Real estate values in Texas are on the rise. The affordability of living, high employment rates, and no income tax make it an excellent place for those looking to relocate their families or purchase property!

The real estate market down here has been booming recently because our climate is much better than other parts of America. There are tons more reasons why investing in homes here could be beneficial. Take advantage while you still have time before prices get too high.

Buying a property in Texas can be exciting yet overwhelming. Your financial health, the housing market, and the local economy in Texas can impact the home you purchase and the price. Not everyone knows how to buy a house in Texas because there are essential steps to follow. Here are vital things to know before buying a home in Texas.

8 Steps to Buying a House in Texas

Step One: Understand Your Financial Situation

Make sure you understand how your current financial situation affects your buying decision before taking out a mortgage. If you don’t know how to buy a house in Texas, here are some financial factors to consider before taking the leap.

Future Mortgage Payment

Determine how much you’re willing to spend on a monthly mortgage. When considering whether to approve a mortgage, most lenders use the 28/36 rule:

  • The total monthly debt payments should be less than 36 percent of your monthly income (also known as the debt-to-income ratio).
  • The total housing costs (plus the future mortgage) should be less than 28 percent of your monthly income.

Using the average monthly income based on Texas Census data ($5,052) as an example, we can calculate a mortgage payment:

28% x $5,052 = $1,415

Debt-to-income Ratio

Most mortgage lenders want to be sure that you can afford the monthly repayments. They do this by figuring out your potential DTI (debt-to-income ratio) if you take a mortgage.

You won’t be approved for the mortgage if your DTI is too high, but some lenders are more lenient if you present a high credit score. Although some mortgage lenders may approve as high as 43 percent DTI, we recommend keeping your DTI below 36 percent.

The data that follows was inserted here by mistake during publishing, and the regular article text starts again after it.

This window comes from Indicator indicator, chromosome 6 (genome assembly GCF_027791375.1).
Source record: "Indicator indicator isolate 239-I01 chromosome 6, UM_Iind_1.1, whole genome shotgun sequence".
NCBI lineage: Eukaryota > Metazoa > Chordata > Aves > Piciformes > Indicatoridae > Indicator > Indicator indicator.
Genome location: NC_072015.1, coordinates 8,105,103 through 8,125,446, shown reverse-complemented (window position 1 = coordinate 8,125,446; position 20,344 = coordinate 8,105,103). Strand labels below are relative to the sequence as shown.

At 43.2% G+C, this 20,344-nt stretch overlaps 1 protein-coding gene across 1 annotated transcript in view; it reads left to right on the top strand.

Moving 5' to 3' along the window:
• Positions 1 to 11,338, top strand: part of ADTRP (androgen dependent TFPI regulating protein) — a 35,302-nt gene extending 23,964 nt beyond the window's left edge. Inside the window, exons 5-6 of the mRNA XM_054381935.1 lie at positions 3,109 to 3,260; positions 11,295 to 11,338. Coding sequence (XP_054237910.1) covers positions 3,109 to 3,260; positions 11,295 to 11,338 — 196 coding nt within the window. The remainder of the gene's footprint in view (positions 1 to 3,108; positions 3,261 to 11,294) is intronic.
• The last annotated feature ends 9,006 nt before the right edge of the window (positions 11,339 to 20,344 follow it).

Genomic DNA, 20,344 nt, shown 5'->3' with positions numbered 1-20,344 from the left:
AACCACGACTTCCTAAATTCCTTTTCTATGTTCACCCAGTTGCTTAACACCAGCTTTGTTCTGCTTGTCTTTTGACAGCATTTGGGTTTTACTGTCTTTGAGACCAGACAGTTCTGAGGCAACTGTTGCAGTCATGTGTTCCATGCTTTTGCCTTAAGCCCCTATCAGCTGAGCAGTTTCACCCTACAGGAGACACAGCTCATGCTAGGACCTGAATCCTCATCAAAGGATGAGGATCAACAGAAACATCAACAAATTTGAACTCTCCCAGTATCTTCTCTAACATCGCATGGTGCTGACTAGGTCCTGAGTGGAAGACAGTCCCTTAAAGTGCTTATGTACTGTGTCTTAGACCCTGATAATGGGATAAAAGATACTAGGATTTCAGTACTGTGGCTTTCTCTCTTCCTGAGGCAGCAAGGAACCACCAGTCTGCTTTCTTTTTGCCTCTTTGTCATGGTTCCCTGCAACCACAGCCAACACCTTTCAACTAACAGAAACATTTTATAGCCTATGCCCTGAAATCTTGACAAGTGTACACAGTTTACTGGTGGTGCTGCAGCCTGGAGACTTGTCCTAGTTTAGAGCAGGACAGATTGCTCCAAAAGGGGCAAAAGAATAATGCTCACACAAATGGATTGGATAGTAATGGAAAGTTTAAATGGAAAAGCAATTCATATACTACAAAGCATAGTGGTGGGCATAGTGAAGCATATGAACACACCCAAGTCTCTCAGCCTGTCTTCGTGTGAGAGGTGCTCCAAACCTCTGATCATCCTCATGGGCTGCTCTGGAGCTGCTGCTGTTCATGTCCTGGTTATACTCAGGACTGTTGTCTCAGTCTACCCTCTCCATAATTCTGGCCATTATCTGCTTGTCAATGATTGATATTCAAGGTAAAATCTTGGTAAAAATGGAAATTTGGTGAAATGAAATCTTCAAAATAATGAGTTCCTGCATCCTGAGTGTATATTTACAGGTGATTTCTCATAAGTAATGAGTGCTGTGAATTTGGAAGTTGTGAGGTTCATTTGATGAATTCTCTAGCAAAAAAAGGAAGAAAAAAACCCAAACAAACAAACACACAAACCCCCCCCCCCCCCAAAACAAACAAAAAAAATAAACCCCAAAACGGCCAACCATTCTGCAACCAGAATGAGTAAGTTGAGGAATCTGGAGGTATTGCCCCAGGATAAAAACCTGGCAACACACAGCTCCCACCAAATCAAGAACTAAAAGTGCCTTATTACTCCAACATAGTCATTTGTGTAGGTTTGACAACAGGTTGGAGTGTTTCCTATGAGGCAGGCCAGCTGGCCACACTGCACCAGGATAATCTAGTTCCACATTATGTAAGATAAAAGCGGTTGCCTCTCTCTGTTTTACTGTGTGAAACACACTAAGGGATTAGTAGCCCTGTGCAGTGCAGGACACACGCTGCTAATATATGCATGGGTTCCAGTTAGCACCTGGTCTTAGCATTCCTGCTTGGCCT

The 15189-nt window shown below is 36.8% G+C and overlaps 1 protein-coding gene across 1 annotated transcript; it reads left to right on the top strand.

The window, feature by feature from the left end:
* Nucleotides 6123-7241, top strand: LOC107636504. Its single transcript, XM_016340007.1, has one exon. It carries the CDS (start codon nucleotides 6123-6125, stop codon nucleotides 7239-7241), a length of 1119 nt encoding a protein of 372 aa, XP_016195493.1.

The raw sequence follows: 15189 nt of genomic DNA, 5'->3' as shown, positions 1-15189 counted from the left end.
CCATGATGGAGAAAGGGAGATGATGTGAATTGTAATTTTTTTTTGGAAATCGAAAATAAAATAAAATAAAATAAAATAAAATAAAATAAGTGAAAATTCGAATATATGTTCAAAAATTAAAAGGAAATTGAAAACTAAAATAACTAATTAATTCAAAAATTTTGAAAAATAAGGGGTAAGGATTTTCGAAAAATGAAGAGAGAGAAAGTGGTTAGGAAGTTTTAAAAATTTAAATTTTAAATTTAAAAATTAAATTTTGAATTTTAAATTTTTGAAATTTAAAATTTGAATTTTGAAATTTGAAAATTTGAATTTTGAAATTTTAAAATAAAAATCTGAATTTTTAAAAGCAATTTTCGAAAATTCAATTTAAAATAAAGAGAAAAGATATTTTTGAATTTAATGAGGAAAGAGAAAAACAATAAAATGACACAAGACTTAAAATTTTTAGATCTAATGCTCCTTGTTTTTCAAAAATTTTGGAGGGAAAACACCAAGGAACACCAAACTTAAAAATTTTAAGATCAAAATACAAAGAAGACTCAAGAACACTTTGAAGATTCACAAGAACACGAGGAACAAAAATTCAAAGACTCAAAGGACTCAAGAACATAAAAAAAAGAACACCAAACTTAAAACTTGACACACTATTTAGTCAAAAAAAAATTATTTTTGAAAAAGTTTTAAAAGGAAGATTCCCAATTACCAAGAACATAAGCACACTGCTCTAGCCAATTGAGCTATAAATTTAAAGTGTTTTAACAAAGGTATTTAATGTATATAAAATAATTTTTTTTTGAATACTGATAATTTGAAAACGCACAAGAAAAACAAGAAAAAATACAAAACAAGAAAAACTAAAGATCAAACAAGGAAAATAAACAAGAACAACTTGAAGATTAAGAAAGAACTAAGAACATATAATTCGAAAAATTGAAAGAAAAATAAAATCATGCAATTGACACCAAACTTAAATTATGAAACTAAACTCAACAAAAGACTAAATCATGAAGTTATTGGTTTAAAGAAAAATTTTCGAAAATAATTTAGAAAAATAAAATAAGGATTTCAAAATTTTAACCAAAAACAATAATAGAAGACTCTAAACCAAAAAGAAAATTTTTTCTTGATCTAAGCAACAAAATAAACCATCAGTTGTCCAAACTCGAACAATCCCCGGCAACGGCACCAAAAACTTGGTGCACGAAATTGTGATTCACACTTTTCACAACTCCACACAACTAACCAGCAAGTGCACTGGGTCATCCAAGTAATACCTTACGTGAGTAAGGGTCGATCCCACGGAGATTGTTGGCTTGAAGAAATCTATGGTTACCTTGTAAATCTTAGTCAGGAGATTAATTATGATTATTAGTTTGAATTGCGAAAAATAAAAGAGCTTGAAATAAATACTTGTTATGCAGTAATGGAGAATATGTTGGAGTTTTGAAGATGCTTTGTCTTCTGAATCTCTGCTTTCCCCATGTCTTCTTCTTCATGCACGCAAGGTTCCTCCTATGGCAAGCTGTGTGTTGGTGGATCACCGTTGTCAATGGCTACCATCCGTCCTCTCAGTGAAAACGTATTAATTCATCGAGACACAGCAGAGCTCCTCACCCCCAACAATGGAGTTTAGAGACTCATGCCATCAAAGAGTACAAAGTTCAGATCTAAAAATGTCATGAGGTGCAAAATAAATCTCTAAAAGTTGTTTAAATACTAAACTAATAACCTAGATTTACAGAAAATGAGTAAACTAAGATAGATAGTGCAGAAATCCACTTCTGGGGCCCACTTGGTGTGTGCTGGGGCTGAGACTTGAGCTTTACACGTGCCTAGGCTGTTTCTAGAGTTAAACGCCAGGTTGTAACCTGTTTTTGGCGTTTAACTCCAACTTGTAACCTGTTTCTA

To calculate the DTI, add up your estimated mortgage payment, plus all recurring monthly debt payments, and divide by the gross monthly income. When figuring out the amount you pay monthly in debt, make sure to include:

  • Personal loans
  • Student loans
  • Child support or alimony
  • Your estimated mortgage payments
  • Auto loans
  • Credit card payments

Let’s see a few examples of how to calculate DTI.

How to Calculate Debt-to-income Ratio

Dept type: monthly repayment

Auto loans: $375

Student loans: $204

Mortgage: $1,415

Credit cards: $182

Total debt per month: $2,176

The average monthly income in Texas is $5,052. A typical DTI will be 43 percent.

You take your debt and divide it by your income. So $2,176 divided by $5,052 which equals 43 percent.

The DTI can determine what kind of mortgage a borrower can obtain. Conventional loans typically require an after-mortgage debt-to-income ratio below 36 percent, an FHA below 43 percent, and a VA below 41 percent.

When mortgage lenders assess your eligibility, they don’t include costs (non-debt) like utilities, retirement savings, health insurance, or groceries, but it’s still a good idea to plan for these expenses too.